Glaser and Strauss (1965) also identified a pattern of clinician behavior in which those who feared or were uncomfortable dis-cussing death developed and substituted “personal mythologies” for appraisals of what level of disclosure patients actually wanted. For example, clinicians avoided direct communication with pa-tients about the seriousness of their illness based on their beliefs that (1) patients already knew the truth or would ask if they wanted to know, or (2) patients would subsequently lose all hope, give up, or be psychologically harmed by disclosure.
Glaser and Strauss’ findings were published more than 35 years ago, yet their observations remain valid today. Although a grow-ing number of health care providers are becoming comfortable with assessing patients’ and families’ information needs and dis-closing honest information about the seriousness of illness, many still avoid the topic of death in hopes that the patient will ask or find out on his or her own. Despite progress on many health care fronts, those who work with dying patients have identified the persistence of a “conspiracy of silence” about dying.
Denial on the part of the patient and family about the seriousness of terminal illness also has been cited as a barrier to discussion about end-of-life treatment options. Kübler-Ross (1969) was one of the first to examine patient denial and expose it as a useful cop-ing mechanism that enables patients to gain temporary emotional distance from something that is too painful to contemplate fully. Patients who are characterized as being in denial may be using that strategy to preserve important interpersonal relationships, to protect others from the emotional effects of their illness, or to protect themselves because of fears of abandonment.
Connor (1992) studied a small group of terminally ill cancer patients who were characterized by their use of denial as a coping mechanism. Participants in the experimental group were ques-tioned in structured interviews about their perceptions of the most difficult aspects of having cancer and those actions that they or others take that make these difficulties easier or more dif-ficult to bear. They were offered psychosocial intervention that consisted largely of therapeutic communication followed by a postintervention assessment of their use of denial as a defense mechanism. The use of denial by patients in a control group was also assessed, but these patients did not receive the psychosocial intervention. The researcher concluded that terminally ill pa-tients using denial respond favorably to sensitive psychosocial in-tervention, as indicated by decreased scores on an instrument to measure denial. Connor acknowledged, however, that additional research is needed to gauge the timing of such interventions ac-cording to some measure of patient readiness.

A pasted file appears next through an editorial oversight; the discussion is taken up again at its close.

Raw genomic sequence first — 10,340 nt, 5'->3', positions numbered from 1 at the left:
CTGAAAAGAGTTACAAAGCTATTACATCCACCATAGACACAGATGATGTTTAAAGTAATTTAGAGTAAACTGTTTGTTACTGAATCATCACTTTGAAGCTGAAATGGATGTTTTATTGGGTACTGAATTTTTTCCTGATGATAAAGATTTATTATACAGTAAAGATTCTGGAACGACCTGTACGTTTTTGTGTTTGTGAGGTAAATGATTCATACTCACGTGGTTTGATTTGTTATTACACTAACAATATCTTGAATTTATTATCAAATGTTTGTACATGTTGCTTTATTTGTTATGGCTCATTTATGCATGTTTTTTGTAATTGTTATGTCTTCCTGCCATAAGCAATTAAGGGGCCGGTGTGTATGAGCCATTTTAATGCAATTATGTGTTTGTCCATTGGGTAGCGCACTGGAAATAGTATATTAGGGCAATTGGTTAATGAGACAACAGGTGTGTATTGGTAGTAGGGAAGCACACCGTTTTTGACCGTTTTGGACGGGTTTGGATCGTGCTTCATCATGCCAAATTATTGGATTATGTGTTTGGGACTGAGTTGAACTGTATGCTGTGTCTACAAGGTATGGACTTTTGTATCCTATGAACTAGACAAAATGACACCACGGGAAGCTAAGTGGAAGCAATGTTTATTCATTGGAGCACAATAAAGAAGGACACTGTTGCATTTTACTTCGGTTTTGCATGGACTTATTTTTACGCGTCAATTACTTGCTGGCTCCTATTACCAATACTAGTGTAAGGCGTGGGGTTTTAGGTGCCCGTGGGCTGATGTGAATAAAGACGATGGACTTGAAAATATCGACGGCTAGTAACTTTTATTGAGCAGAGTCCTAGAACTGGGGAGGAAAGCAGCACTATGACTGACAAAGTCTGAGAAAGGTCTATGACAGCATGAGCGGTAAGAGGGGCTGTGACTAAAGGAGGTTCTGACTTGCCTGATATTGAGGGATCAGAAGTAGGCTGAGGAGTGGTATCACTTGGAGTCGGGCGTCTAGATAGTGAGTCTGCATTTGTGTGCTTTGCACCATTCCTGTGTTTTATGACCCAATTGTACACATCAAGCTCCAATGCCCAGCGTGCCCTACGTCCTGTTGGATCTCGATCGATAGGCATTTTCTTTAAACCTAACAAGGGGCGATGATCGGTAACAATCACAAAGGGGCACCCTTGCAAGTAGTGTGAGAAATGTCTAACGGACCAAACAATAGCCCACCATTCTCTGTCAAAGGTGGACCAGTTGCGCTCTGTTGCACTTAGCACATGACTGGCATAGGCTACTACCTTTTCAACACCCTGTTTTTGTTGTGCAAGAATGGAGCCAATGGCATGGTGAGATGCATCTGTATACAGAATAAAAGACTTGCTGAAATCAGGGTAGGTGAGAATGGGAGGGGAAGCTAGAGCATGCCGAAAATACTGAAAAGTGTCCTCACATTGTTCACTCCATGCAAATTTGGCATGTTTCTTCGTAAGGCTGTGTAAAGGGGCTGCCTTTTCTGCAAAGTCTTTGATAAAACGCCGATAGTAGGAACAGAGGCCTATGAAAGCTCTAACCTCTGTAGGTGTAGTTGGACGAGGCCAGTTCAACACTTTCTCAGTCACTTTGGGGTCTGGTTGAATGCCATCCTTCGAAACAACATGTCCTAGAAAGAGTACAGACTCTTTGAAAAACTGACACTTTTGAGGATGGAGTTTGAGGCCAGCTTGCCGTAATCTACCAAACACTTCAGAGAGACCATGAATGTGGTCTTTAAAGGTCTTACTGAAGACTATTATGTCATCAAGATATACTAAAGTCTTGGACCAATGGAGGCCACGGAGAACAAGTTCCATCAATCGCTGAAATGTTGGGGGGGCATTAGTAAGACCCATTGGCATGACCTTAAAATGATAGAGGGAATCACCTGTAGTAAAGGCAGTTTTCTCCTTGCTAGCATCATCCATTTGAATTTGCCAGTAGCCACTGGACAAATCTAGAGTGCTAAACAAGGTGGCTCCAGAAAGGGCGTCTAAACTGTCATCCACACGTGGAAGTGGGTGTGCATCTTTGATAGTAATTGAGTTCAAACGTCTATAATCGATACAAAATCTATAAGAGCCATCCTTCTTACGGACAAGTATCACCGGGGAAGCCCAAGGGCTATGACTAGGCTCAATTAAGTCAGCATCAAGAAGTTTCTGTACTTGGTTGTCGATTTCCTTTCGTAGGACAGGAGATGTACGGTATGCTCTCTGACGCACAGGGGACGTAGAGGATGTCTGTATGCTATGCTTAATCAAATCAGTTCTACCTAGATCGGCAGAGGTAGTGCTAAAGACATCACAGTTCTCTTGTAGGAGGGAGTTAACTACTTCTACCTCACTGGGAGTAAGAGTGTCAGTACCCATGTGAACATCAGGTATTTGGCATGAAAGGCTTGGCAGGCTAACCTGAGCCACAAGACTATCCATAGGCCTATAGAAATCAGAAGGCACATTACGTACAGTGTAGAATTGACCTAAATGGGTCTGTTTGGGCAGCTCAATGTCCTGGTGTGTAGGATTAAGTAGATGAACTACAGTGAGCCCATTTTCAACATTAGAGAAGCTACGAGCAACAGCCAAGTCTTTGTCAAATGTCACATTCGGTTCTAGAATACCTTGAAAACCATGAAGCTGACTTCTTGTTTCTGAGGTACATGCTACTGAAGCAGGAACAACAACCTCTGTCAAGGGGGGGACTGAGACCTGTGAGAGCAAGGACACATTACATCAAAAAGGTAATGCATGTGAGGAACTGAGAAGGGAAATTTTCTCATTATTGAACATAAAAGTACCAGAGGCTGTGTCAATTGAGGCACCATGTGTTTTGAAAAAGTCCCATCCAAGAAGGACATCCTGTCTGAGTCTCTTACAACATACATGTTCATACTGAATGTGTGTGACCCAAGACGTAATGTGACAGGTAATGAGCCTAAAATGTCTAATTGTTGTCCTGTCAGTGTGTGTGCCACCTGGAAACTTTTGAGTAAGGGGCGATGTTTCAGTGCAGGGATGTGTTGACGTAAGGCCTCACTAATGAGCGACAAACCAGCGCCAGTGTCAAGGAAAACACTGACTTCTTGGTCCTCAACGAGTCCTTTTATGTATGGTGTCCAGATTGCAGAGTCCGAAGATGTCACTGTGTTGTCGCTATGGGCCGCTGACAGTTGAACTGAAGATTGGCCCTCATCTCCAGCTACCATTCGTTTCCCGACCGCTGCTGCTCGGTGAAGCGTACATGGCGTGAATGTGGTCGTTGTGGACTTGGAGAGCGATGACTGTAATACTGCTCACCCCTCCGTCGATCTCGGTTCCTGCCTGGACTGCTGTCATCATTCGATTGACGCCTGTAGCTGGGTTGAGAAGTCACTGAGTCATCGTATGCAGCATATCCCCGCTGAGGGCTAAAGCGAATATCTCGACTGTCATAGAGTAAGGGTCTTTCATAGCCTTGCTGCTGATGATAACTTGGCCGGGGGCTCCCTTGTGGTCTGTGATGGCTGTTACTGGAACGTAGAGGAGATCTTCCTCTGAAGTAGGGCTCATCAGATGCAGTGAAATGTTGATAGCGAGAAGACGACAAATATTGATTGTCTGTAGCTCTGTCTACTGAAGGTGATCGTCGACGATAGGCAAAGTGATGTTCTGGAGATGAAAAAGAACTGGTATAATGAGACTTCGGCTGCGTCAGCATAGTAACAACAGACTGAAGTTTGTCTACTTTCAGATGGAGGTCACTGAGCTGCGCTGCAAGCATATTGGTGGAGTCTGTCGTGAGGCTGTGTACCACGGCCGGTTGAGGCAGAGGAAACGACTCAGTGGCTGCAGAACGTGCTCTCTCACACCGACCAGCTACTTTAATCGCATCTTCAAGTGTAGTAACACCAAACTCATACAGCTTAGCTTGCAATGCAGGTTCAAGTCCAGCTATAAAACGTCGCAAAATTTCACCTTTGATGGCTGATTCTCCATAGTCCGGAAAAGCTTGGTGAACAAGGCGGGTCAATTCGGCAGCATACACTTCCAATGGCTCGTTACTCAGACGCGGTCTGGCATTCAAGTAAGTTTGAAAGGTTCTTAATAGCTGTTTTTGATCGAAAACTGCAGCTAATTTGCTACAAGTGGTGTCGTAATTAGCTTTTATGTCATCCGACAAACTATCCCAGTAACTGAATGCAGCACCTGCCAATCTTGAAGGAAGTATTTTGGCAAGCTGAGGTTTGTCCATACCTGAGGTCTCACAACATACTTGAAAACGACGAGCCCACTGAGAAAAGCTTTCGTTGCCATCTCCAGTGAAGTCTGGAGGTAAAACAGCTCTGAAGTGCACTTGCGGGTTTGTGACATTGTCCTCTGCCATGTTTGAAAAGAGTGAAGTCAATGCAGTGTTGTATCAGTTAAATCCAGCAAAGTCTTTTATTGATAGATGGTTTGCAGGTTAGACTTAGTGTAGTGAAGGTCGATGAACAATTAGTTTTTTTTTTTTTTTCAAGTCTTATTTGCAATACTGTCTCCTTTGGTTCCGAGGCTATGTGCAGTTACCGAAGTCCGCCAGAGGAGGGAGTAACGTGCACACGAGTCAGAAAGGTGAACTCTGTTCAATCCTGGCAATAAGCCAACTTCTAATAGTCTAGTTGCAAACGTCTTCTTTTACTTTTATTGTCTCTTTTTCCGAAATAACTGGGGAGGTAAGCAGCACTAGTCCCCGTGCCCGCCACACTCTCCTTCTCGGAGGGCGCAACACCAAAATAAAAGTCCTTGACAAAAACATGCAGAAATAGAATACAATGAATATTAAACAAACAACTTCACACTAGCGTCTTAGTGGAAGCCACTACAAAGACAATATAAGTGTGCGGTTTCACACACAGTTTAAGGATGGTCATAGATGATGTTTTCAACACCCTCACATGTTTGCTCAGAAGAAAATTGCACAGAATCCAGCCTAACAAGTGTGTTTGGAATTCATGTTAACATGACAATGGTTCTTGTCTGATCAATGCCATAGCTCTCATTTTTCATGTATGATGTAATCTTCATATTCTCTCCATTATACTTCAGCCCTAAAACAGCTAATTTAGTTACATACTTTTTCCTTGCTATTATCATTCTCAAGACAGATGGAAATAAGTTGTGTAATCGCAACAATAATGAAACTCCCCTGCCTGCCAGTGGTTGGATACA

In a more recent study, researchers reported that while the ma-jority of a sample of 200 patients with advanced cancer in their final weeks of life were completely aware of their medical prognosis, a combined total of 26.5% were either unaware or only partially aware (Chochinov, Tataryn, Wilson, Ennis & Lander, 2000). Depression was nearly three times greater in those patients who were unaware of their prognosis. The researchers concluded that denial of prognosis is more likely in patients with underlying psy-chological or emotional distress. Similarly, Chow and colleagues (2001) reported that many patients surveyed about their under-standing of palliative radiation therapy for advanced cancer be-lieved that their disease was curable, that the radiation therapy would cure their cancer, or that the therapy would prolong their lives. Importantly, most also reported that they were unfamiliar with the concept of radiation therapy, were not given informa-tion, or were not satisfied with the information their physicians had provided. Clearly, further research is needed to examine the complex interplay between patients’ misconceptions about ad-vanced illness, their underlying psychological states, and clinicians’ persistent lack of candor in discussing treatment expectations and prognosis.
The question of how to communicate with patients in a way that acknowledges where they are on the continuum of acceptance, while providing them with unambiguous information, remains a challenge. Zerwekh (1994) analyzed stories from 32 hospice nurses and concluded that nurses in a hospice setting were adept at in-terventions deemed important in care of the dying, namely truth telling and encouraging patient autonomy. Although she ac-knowledged that each individual views “truth” differently, she observed that hospice nurses participating in the study used com-munication skills to assist the patient and family to discuss end-of-life issues. Hospice nurses deliberately spoke about sensitive matters that were usually avoided and gave patients and families truthful representations of their status when patients were in transition from curative to palliative care. Although timing of the ques-tions takes experience, speaking the truth can be a relief to patients and families, enhancing their autonomy by making way for truly informed consent as the basis for decision making.